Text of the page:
This game cleverly relies on the layout of Venice and aspects of Italian culture to create a variety of challenges. For example, in one sequence, Nancy uses the game map to track a moving object throughout the available locations, partly on foot and partly via canal. Another example: the Italian language is used as a puzzle in one sequence where undercover policemen are mere shadows in the landscape, just as the Phantom is. As the police tell Nancy their locations in Italian, Nancy tries to find the Phantom by process of elimination.

For puzzle traditionalists, the game includes code-solving puzzles, an unusual chess puzzle, plus a few mechanical and inventory manipulation challenges. Ms. Drew must also monitor her financial resources – particularly if she takes lots of gondola rides, buys extra clothing, or indulges in the pleasures of gelato (a kind of ice cream). If overspending becomes a problem, Nancy has several ways to make more money, including auditioning as a dancer. Nancy’s dance routine is a hoot to watch, as she has to execute “groovy” dance movements (The Monkey, The Cher, The Twist, etc.) while the director critiques her performance. The dance sequence is also timed, which makes it fairly difficult. I humiliated poor Nancy by seeing to it that she earned lots of money in this undignified fashion.

You will encounter other timed movement challenges in Phantom. Some you probably won’t complete without failing a few times. Failure results in a quick description of why Ms. Drew is sent back home; then you are returned to the point immediately before you failed. With one exception, I did not find the timed challenges to be so difficult as to become annoying. The exception was a timed sequence near the end where the goal can only be reached through trial and error. In my experience, when significant experimentation is required, a timer exponentially increases the gamer’s frustration.

In fact, this is the first adventure game I’ve played in which I found myself actually enjoying some of the time sensitive challenges. I didn’t mind trying the dance sequence again and again, for instance, because I was enjoying the process itself. Perhaps the frustration with timed challenges is not just that the gamer has to move quickly, but that the activity itself is often so tedious. Still, this game would have been even better if it had provided an option for bypassing the timed sequences after a certain number of failures.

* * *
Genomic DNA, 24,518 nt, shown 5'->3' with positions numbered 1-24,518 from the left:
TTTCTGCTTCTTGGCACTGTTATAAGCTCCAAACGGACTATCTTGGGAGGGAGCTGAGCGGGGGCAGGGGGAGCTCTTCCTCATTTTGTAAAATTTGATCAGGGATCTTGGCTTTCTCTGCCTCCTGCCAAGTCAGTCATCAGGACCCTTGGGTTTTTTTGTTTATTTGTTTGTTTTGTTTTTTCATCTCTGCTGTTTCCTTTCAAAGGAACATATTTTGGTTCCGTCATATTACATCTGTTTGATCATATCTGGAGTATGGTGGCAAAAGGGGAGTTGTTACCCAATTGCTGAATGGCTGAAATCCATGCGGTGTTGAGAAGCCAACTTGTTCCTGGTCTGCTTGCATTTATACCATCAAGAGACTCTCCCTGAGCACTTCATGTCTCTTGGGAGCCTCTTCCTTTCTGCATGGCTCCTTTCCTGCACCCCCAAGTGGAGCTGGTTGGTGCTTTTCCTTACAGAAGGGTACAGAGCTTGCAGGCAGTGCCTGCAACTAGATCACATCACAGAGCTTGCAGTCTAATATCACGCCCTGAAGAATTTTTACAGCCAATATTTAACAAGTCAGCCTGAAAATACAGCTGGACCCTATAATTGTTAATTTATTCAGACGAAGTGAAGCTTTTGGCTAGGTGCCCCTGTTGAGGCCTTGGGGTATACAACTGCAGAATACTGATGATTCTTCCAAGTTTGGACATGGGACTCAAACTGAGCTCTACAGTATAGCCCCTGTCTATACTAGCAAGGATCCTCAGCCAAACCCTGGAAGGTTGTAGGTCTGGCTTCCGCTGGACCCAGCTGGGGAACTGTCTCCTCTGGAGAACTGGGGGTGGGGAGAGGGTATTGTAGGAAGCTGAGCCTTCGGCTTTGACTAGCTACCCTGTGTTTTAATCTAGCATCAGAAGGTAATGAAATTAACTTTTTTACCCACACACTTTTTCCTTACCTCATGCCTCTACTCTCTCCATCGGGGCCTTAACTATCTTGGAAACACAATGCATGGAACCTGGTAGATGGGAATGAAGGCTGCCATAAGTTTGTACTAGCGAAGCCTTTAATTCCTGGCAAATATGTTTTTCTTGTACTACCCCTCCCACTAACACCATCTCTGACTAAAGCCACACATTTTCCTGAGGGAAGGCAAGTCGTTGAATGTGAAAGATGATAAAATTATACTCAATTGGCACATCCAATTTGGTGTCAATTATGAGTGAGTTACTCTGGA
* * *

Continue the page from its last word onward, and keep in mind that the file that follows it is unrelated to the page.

Phantom features a surprisingly entertaining stealth sequence, done from a top-down perspective. Another fun challenge is the colorful card game Scopa, which involves a bit of strategy and some simple math. For the sheer enjoyment, I played many more hands than were necessary to finish the overall game.

I had a grand old time in Venice with the charmingly versatile Ms. Drew.

Make Your Choice

This is a point-and-click adventure, played from the first person perspective, with easy navigation from screen to screen. The inventory is simple to use. I encountered only one minor glitch – a hotspot that disappeared after I used the binoculars with it (the binoculars worked again without the hotspot, so this glitch didn’t create a dead end).

The game can be played at either the Junior or Senior Detective Level. The Junior Level provides a checklist and occasional phone clues that can get you moving if you are stuck. Unless you are a hardcore adventure game achiever, I recommend the Junior Detective Level. A thorough tutorial at the beginning of the game is a great feature if you haven’t played any of the earlier Nancy Drew games. You need not have played any of Ms. Drew’s previous games in order to enjoy this one.

Many Notes from Nancy Drew: The Phantom of Venice

A lively mystery game suitable for all ages. One of the best games in the Nancy Drew series. First person perspective, point-and-click interface.

A special commendation should go to the designers, who have provided a variety of entertaining puzzles, some influenced by the city of Venice and by Italian culture and language. Inventory and logic puzzles, code breaking, a particularly fun card game, many timed puzzles. No sliders, two mazes. One sound matching puzzle. It will be difficult to finish the game if you have trouble distinguishing colors. The inventory is easy to use.

Two of the most difficult puzzles – a maze with a structure reminiscent of a “Towers of Hanoi” puzzle and a fax machine challenge that requires patience and analytical skill.

Colorful, elaborate environments, giving a good sense of the sumptuous city of Venice. Characters with distinct personalities and many secrets to hide. Enjoyable dialogs, good voiceovers.

Nancy can’t die, but she does fail – the game takes you right back to the moment before the failure. One minor hotspot glitch. No problems with installation. A good, optional opening tutorial. Unlimited save slots.

Nancy Drew: The Phantom of Venice is aimed at the many of fans of Ms. Drew, but also at any gamer who likes a good mystery, devious characters, and clever, sometimes time sensitive challenges.

Final Grade: A-

Note: section headings are from Andrew Lloyd Webber’s “Phantom of the Opera,” lyrics by Charles Hart and Richard Stilgoe.

August 2008